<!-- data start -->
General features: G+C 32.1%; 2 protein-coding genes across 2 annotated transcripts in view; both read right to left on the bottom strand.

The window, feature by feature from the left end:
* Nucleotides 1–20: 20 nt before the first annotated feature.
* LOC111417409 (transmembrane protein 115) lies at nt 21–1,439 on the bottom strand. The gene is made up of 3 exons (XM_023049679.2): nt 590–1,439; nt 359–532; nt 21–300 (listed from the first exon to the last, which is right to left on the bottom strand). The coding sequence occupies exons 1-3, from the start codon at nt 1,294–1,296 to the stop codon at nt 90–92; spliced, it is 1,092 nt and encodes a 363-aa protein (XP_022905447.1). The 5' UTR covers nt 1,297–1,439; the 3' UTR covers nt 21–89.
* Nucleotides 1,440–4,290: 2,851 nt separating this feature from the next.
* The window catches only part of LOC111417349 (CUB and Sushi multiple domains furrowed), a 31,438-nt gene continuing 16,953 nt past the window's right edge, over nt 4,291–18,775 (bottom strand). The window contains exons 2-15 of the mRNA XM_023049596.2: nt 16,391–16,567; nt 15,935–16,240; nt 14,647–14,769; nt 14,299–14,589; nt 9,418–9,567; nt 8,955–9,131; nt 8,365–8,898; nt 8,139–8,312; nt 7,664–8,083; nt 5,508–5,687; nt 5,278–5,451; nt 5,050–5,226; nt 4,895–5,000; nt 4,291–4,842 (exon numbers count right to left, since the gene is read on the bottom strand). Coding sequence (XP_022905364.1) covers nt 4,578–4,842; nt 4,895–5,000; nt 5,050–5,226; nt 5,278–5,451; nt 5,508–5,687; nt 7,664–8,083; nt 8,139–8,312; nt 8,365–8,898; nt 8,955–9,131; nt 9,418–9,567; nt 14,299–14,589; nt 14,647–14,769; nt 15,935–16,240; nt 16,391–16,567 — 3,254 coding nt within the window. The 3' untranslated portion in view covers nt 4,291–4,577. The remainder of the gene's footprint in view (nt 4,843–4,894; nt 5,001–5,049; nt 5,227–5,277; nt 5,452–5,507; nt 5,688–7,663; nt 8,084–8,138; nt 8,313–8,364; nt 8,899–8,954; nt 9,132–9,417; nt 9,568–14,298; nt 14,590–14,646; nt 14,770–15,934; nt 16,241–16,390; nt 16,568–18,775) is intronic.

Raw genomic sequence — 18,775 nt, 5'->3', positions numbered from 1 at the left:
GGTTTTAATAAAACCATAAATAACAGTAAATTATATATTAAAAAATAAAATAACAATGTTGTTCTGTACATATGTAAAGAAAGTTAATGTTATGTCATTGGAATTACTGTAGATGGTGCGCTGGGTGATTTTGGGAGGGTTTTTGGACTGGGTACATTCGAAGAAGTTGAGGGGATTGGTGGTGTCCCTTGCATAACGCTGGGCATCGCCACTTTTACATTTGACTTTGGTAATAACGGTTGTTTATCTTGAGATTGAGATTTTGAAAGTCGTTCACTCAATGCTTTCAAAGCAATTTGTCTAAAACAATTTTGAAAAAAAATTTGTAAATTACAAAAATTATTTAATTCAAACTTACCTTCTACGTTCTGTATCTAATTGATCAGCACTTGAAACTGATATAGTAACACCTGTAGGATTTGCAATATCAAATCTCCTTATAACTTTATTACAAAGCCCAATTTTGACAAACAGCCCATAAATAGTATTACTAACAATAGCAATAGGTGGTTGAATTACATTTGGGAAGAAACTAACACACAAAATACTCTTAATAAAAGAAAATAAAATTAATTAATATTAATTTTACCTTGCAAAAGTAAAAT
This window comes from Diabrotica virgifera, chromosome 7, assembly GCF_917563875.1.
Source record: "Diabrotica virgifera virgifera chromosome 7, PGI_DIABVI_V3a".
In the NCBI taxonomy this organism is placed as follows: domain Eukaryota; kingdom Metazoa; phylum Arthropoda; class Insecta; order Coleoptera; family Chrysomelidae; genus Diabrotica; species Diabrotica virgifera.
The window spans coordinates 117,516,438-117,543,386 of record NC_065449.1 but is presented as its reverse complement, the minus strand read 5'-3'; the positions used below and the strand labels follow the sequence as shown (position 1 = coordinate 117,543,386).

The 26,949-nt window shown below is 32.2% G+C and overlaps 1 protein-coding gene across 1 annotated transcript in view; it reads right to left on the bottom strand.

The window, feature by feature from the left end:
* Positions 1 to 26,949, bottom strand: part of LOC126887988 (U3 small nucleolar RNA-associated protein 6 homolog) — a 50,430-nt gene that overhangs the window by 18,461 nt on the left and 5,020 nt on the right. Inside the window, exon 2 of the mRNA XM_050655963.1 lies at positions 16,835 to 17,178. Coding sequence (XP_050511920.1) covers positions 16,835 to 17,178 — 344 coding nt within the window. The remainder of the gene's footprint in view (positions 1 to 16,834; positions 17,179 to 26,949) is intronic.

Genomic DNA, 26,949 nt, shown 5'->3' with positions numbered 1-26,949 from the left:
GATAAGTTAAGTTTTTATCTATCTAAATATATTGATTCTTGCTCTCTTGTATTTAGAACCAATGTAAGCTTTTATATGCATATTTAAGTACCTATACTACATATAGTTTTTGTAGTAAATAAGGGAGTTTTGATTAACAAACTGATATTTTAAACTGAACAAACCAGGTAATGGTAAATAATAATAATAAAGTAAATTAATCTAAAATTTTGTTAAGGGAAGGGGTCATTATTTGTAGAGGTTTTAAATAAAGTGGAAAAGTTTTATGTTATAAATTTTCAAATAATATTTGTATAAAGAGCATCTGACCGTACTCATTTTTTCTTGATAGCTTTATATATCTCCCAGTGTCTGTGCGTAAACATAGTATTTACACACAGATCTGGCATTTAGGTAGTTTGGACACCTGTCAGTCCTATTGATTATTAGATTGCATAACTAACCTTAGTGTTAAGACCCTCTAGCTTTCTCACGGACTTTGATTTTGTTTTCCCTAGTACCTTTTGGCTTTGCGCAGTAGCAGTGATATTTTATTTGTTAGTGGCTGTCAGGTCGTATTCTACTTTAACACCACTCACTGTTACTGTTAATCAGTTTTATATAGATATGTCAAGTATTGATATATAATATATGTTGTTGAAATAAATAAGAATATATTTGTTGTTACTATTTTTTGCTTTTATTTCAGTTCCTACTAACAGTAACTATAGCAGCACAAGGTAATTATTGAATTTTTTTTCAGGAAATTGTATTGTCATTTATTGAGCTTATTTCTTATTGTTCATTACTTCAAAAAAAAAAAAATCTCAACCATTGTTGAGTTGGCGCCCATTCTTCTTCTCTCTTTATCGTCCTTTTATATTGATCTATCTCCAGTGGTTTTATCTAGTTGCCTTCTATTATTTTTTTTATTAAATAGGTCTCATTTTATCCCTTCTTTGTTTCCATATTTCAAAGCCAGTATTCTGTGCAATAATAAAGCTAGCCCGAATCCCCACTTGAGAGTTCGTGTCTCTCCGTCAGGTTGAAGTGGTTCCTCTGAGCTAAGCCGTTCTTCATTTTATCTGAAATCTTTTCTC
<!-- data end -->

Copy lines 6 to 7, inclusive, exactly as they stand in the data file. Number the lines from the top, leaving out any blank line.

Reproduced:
* The window catches only part of LOC111417349 (CUB and Sushi multiple domains furrowed), a 31,438-nt gene continuing 16,953 nt past the window's right edge, over nt 4,291–18,775 (bottom strand). The window contains exons 2-15 of the mRNA XM_023049596.2: nt 16,391–16,567; nt 15,935–16,240; nt 14,647–14,769; nt 14,299–14,589; nt 9,418–9,567; nt 8,955–9,131; nt 8,365–8,898; nt 8,139–8,312; nt 7,664–8,083; nt 5,508–5,687; nt 5,278–5,451; nt 5,050–5,226; nt 4,895–5,000; nt 4,291–4,842 (exon numbers count right to left, since the gene is read on the bottom strand). Coding sequence (XP_022905364.1) covers nt 4,578–4,842; nt 4,895–5,000; nt 5,050–5,226; nt 5,278–5,451; nt 5,508–5,687; nt 7,664–8,083; nt 8,139–8,312; nt 8,365–8,898; nt 8,955–9,131; nt 9,418–9,567; nt 14,299–14,589; nt 14,647–14,769; nt 15,935–16,240; nt 16,391–16,567 — 3,254 coding nt within the window. The 3' untranslated portion in view covers nt 4,291–4,577. The remainder of the gene's footprint in view (nt 4,843–4,894; nt 5,001–5,049; nt 5,227–5,277; nt 5,452–5,507; nt 5,688–7,663; nt 8,084–8,138; nt 8,313–8,364; nt 8,899–8,954; nt 9,132–9,417; nt 9,568–14,298; nt 14,590–14,646; nt 14,770–15,934; nt 16,241–16,390; nt 16,568–18,775) is intronic.

Raw genomic sequence — 18,775 nt, 5'->3', positions numbered from 1 at the left: